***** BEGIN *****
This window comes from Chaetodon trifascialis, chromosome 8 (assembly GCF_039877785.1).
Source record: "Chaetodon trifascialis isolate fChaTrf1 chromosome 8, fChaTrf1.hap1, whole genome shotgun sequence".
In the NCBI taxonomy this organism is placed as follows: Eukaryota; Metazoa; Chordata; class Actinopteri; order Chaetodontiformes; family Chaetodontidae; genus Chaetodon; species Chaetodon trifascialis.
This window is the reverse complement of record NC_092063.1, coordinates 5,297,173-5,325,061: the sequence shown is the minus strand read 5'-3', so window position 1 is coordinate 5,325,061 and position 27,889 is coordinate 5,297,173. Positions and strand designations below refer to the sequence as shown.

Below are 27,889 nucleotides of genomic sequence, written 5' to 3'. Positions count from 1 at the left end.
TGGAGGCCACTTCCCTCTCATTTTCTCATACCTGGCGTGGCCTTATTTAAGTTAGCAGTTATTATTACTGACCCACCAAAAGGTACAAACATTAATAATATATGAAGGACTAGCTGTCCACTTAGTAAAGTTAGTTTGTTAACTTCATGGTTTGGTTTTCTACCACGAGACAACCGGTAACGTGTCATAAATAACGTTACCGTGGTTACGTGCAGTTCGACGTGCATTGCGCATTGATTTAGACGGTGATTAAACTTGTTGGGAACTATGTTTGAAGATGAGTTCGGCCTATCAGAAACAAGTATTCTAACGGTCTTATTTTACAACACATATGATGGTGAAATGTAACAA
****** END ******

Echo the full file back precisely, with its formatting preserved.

This window comes from Chaetodon trifascialis, chromosome 8 (assembly GCF_039877785.1).
Source record: "Chaetodon trifascialis isolate fChaTrf1 chromosome 8, fChaTrf1.hap1, whole genome shotgun sequence".
In the NCBI taxonomy this organism is placed as follows: Eukaryota; Metazoa; Chordata; class Actinopteri; order Chaetodontiformes; family Chaetodontidae; genus Chaetodon; species Chaetodon trifascialis.
This window is the reverse complement of record NC_092063.1, coordinates 5,297,173-5,325,061: the sequence shown is the minus strand read 5'-3', so window position 1 is coordinate 5,325,061 and position 27,889 is coordinate 5,297,173. Positions and strand designations below refer to the sequence as shown.

Below are 27,889 nucleotides of genomic sequence, written 5' to 3'. Positions count from 1 at the left end.
TGGAGGCCACTTCCCTCTCATTTTCTCATACCTGGCGTGGCCTTATTTAAGTTAGCAGTTATTATTACTGACCCACCAAAAGGTACAAACATTAATAATATATGAAGGACTAGCTGTCCACTTAGTAAAGTTAGTTTGTTAACTTCATGGTTTGGTTTTCTACCACGAGACAACCGGTAACGTGTCATAAATAACGTTACCGTGGTTACGTGCAGTTCGACGTGCATTGCGCATTGATTTAGACGGTGATTAAACTTGTTGGGAACTATGTTTGAAGATGAGTTCGGCCTATCAGAAACAAGTATTCTAACGGTCTTATTTTACAACACATATGATGGTGAAATGTAACAA